Copernicus Sentinel-2 supports Sardinia in management of forest fires - Copernicus Sentinel-2 supports Sardinia in management of forest fires - Sentinel Success Stories
Copernicus Sentinel-2 supports Sardinia in management of forest fires
11 August 2022
The Italian island of Sardinia often suffers wildfires in the summer, whether due to natural phenomena or to human-induced ones, for instance by shepherds trying to control certain grazing lands. Young researchers of Sardegna Clima - an organisation working for climate and wildfire monitoring since 2009 - are making a difference with the help of Copernicus Sentinel-2 data.
Launched in 2009, Sardegna Clima APS is an independent, non-profit, professional association supporting and promoting excellence in operational meteorology, weather forecasting, climatology and related activities.
As part of their mission, they autonomously installed and control a network of more than 130 weather stations spread across the Sardinian island, able to monitor the main meteorological parameters in real-time.
They are partners of a consortium in a project called S2IGI (Sistema Satellitare Integrato Gestione Incendi), managed by Nurjana Technologies. The project is founded by Sardegna Research, as part of the POR FESR Sardegna 2014-2020 framework.
The objective of the Project is to develop an integrated system based on Earth Observation data, in-situ measurements and forecast modelling, to provide decision-makers with a tool able to tackle the main phases of Forest Fires management:
- The prevention;
- The real-time detection and monitoring;
- The post-event damage evaluation.
In this framework, Sardegna Clima provides either the real-time weather data for triggering the generation of Fire Risk maps and the modelling of the fire fronts, or post event maps elaborated directly from Copernicus Sentinel-2 products.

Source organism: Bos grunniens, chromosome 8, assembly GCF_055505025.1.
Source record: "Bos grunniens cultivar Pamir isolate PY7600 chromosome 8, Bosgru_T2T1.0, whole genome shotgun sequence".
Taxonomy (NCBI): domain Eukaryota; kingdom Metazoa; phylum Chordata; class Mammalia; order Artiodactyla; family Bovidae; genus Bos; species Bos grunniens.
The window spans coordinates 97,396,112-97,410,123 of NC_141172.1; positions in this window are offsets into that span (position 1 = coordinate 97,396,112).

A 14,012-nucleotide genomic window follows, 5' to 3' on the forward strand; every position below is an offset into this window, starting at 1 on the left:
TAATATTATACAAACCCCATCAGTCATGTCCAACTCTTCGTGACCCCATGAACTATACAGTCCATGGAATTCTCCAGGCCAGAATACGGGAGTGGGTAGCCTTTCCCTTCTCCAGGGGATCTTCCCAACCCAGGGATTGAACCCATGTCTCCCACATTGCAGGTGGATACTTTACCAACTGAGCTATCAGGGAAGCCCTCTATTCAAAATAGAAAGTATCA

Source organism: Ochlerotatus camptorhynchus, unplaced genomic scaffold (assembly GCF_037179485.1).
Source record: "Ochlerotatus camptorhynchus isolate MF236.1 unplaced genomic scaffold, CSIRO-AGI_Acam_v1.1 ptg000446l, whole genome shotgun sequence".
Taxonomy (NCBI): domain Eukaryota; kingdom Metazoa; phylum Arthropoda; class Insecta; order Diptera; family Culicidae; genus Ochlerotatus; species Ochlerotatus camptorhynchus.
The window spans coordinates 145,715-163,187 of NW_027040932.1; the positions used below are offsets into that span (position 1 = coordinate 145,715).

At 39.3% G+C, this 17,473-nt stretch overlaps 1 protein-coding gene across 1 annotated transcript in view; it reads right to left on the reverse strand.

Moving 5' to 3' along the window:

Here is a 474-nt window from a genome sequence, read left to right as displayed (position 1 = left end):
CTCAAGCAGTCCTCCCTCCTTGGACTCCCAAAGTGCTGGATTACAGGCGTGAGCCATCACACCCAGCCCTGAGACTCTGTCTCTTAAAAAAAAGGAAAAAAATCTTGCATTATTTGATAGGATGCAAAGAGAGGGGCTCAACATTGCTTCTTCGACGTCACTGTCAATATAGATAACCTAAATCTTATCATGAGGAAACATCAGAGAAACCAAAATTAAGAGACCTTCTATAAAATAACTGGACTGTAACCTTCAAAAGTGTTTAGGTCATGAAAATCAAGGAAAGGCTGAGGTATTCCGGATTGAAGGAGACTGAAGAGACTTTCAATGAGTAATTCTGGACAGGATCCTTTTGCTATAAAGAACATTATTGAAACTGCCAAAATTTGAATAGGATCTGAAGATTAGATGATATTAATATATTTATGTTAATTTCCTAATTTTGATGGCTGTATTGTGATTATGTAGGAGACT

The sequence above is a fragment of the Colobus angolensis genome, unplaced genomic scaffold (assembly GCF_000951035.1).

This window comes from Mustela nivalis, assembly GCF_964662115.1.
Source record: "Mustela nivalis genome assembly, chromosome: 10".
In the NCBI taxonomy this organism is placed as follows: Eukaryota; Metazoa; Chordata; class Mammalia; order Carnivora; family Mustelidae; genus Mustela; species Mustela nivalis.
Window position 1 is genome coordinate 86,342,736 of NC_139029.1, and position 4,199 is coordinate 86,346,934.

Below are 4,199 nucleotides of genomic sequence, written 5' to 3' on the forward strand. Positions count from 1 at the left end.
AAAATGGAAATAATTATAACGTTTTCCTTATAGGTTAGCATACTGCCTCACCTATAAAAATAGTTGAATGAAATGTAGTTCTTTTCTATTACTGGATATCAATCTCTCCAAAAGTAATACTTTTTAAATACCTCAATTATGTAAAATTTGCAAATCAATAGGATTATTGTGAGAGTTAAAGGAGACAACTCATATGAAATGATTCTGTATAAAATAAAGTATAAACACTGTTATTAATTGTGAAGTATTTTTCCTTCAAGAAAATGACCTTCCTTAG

Data from the Sentinel-2 mission of the European Union’s Copernicus Programme, are indeed extremely useful to delineate with high precision the areas affected by fires, but also to provide valuable information on the health status of the vegetation for extracting fire risk indexes and ultimately to understand how vegetation reacts in time after fires, thanks to the Near Infrared spectral bands of the MSI sensor.
Within S2IGI Copernicus Sentinel-2 data were successfully used to tailor the so-called "Daily Fire Hazard Index" DFHI (Laneve et al. 2020 https://doi.org/10.3390/rs12152356), in which multiple information (primarily EO and weather data) are combined for extracting a daily fire index properly tuned for the Sardinian territory.
In addition, post-event images taken by Sentinel-2 are exploited during the validation of the real-time fire-front simulation for understanding the fire behavior (Arca at al 2018, https://doi.org/10.1071/WF18078). This kind of information is essential for the Forest Corps and Fire Brigades during the intervention phase.
Dario Secci, researcher at Sardegna Clima APS, asserts, “Sentinel-2 data have demonstrated to provide really a fundamental added value for the forest fires management in the Mediterranean areas, which, due to global warming, are more and more sensitive to such a problem.”
The Copernicus Sentinels are a fleet of dedicated EU-owned satellites, designed to deliver the wealth of data and imagery that are central to the European Union's Copernicus environmental programme. The European Commission leads and coordinates this programme, to improve the management of the environment, safeguarding lives every day.
ESA is in charge of the space component, responsible for developing the family of Copernicus Sentinel satellites on behalf of the European Union and ensuring the flow of data for the Copernicus services, while the operations of the Copernicus Sentinels have been entrusted to ESA and EUMETSAT.
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The Copernicus Emergency Management Service (CEMS) provides all operators involved in the management of natural hazards, disasters, man-made emergency situations, and humanitarian crises with timely and accurate geo-spatial information derived from satellite remote sensing and completed by available in situ or open data sources.